On Wednesday, the government of Mauritius issued a press release stating that the Rs212.5 million ($5.9 million) transmission project, has been designed to meet the growing demand in the above-named regions and for the next 20 to 25 years.
The network is future-ready
The La Tour Koenig project has been financed by the public utility, Central Electricity Board (CEB), and is said to bring relief to the St Louis 22kV substation, which will now function as an emergency backup.
“The La Tour Koenig Substation is based on the N-1 model of power supply, whereby system availability is ensured in the event of technical problems through redundancy of supply. The network is future-ready so as to successfully meet the growing electricity demand and minimise the occurrence of major outages,” the release read.
Commenting at the launch, minister of energy and public utilities, Ivan Collendavelloo, highlighted that CEB will in future need to prioritise in investing heavily towards the development of infrastructure and facilities across its whole value chain in order to ensure a reliable, quality, and uninterrupted supply to the nation.
Collendavelloo also stated that government intends to promote renewable energy resources, adding that a 15MW power station is in the pipeline.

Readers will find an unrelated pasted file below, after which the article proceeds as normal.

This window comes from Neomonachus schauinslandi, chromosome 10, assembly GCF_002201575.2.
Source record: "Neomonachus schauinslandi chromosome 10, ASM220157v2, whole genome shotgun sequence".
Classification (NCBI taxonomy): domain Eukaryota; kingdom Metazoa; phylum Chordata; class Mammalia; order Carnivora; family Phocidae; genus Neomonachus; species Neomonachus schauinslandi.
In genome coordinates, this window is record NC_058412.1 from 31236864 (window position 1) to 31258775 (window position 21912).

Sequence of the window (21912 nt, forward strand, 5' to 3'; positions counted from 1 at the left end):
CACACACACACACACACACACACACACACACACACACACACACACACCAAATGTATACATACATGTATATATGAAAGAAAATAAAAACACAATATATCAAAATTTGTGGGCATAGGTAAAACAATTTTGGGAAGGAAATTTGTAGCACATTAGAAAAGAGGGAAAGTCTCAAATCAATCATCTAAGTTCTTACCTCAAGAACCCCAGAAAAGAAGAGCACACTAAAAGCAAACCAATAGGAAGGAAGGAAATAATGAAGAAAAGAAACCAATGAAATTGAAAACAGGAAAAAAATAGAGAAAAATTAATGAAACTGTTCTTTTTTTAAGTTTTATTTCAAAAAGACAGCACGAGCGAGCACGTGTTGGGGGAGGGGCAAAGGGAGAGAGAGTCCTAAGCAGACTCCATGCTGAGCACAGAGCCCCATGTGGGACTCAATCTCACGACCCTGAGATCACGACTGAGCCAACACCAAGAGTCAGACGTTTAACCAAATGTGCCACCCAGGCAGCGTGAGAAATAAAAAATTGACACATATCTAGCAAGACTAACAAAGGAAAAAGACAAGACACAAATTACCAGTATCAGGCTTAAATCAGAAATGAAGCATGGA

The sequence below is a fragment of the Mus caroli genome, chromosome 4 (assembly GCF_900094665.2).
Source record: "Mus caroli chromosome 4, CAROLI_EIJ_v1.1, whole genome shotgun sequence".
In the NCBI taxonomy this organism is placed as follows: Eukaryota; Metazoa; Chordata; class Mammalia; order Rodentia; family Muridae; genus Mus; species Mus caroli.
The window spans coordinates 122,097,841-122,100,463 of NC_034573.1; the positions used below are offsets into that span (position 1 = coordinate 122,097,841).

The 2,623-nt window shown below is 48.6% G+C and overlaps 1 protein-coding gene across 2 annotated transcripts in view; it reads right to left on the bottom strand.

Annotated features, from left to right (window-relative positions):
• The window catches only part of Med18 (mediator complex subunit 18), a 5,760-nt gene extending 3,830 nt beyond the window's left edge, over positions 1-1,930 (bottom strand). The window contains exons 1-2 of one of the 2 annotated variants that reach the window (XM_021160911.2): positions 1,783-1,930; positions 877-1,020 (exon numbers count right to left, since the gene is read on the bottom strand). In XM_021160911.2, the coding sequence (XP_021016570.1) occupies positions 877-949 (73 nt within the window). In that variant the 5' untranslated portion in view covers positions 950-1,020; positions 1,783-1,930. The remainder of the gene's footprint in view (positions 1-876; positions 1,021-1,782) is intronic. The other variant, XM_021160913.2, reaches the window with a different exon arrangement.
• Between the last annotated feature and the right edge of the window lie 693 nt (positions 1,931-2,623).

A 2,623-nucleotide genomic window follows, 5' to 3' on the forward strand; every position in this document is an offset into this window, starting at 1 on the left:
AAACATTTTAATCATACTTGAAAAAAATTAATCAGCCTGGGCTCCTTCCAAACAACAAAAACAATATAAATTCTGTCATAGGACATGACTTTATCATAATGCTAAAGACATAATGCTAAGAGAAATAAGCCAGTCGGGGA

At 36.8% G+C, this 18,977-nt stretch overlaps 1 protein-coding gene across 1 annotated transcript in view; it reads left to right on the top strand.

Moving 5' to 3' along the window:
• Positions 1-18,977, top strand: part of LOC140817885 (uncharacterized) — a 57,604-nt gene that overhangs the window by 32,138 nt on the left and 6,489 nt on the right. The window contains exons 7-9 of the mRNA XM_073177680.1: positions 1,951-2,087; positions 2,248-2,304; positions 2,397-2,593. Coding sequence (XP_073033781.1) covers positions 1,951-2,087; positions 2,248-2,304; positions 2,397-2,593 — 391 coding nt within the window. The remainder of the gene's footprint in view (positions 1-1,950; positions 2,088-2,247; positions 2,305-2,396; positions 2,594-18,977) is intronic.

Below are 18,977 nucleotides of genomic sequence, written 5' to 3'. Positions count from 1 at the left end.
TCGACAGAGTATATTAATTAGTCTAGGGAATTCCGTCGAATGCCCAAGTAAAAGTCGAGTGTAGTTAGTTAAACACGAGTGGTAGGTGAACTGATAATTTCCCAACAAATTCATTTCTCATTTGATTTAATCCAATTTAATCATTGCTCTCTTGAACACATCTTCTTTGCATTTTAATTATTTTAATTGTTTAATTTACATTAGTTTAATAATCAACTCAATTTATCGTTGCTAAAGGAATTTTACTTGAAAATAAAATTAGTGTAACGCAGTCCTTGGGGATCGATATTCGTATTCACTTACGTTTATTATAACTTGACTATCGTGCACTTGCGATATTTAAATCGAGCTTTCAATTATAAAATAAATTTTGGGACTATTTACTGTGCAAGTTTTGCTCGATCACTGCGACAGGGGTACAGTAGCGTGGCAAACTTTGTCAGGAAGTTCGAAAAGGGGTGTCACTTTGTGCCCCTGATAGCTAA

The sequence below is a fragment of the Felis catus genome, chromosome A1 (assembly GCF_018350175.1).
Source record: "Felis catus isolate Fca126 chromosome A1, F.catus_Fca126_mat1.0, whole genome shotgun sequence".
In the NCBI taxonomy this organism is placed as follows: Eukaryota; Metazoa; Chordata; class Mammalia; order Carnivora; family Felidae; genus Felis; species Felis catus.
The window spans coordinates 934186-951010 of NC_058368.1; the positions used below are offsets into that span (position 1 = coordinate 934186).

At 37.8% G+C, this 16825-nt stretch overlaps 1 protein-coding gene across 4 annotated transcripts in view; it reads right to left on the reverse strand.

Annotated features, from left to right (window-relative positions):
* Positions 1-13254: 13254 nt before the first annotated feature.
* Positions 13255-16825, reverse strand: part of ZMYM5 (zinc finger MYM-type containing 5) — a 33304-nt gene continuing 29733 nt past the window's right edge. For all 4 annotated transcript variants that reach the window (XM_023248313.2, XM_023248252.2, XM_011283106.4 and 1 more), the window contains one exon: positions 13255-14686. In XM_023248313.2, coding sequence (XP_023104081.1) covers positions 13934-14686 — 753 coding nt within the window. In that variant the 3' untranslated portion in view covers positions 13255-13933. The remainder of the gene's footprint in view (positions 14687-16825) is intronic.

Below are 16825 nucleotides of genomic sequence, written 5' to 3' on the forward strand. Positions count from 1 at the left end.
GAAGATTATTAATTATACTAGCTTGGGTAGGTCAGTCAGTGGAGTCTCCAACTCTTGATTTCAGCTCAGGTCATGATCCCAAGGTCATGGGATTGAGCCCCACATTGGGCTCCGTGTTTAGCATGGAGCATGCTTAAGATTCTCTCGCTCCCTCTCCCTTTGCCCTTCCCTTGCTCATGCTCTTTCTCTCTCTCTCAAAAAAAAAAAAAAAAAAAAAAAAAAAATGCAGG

[quote]The minister also revealed that a team of Australian experts are carrying out tests in the south of the country so as to determine whether it is possible to produce electricity from wave energy.
La Tour Koenig substation – meets high demand
CEB general manager Gérard Hébrard said that the prime responsibility of the utility is to ensure that a good quality power supply, with a high reliability factor, is provided to all industrial customers.
Hébrard noted that prior to the commissioning of the La Tour Koenig substation; industrial customers were mainly connected to the 22kV distribution feeders from Saint Louis Power Station.
“The latter comprises of not less than nineteen operational 66kV bays and twenty 22kV bays, making it the most congested substation in the national grid.
“Under such configuration, the occurrences of faults and other disturbances having a direct incidence on the quality of supply, were rather on the high side and were not in line with best utility practices,” he said.